Having just run my first marathon, I can absolutely say that just getting to race day without injury is almost harder than the race itself.
This is especially true if you are a first time marathoner. When over sixteen weeks you put your body under stress it’s not used to and you repeat that stress over and over it’s no wonder so many people end up injured.
50,000 places are offered before each London Marathon and in 2014 only 36,000 runners took part. Most of that difference is people withdrawing from injury. Staggering isn’t it?
There are always going to be the lucky people who seem to sail from event to event without injury. Whether it’s their technique, their physical structure or the way they train is hard to know – but if you are one of these people then you are lucky!
I’m not one of those. In particular, I have had one really severe injury that took me the best part of a year to get under control. I believe it started from wearing the wrong shoe and the retraining and physio that was involved in getting me back running was substantial.
The benefit that came from my injury is my paranoia of future injuries and how seriously I now take listening to my body. If anything hurts I stop.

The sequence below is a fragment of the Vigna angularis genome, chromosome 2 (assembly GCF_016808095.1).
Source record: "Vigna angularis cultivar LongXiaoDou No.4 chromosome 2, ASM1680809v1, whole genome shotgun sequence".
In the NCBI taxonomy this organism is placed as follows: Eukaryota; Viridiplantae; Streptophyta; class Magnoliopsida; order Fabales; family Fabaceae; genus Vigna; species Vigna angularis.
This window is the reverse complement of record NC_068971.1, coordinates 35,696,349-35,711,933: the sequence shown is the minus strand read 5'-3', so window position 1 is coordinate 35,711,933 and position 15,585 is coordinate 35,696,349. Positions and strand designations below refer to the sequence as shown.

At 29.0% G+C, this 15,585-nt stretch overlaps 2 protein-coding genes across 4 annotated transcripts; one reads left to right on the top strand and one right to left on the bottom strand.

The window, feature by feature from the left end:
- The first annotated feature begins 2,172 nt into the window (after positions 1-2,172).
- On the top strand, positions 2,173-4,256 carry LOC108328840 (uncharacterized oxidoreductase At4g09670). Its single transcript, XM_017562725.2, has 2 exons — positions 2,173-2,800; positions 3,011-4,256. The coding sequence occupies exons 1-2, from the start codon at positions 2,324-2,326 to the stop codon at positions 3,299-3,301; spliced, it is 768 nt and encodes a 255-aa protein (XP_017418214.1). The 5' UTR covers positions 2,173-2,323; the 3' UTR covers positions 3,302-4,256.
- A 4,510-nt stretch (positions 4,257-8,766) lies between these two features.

Running on an undiagnosed injury or a niggle is a bad idea, especially if you are training for a marathon. The devastation of putting in months of training to having to pull out before race day is not worth risking. If something hurts then stop and call your physio,chiro, osteo or whoever you prefer to seek help from.
As a runner though I understand why people choose to ignore injuries. When you have a goal, a focus and a training plan in place you don’t want anything interfering with that so it’s easy to pretend that knee pain isn’t really that bad. I’ve been there and done it and I’ve seen other people do the same. It’s a mistake we only usually make once!
I am a believer that the correct shoe is crucial in preventing injuries and unfortunately no shoe store can advise you on this and get it right every time. For me it has always been trial and error and it’s why I have half a dozen near new pairs of trainers that I bought and didn’t like after testing them so they sit collecting dust in my wardrobe.
An example of this was my own injury. A severely aggravated posterior tibialis. At a running store I visited, I did their treadmill test and was shown the video of my feet over pronating. So I was recommended shoes that corrected that – only for 50km of running down the track I was unable to walk properly and couldn’t run for a long time. The point of my story is that my feet have over pronated for forty years without problem so they didn’t need correcting.
So it’s a neutral shoe for me and it really wasn’t the shoe fitters fault either. We are all different and can’t be slotted into categories of shoe stability as simply as shoe manufacturers would like.
So my advice to anybody thinking about training for a marathon is pay attention to your feet. Do your shoe research and best of all, ask your running friends what shoes they wear and why. No shoe store sales person can give you better advice than your fellow runners.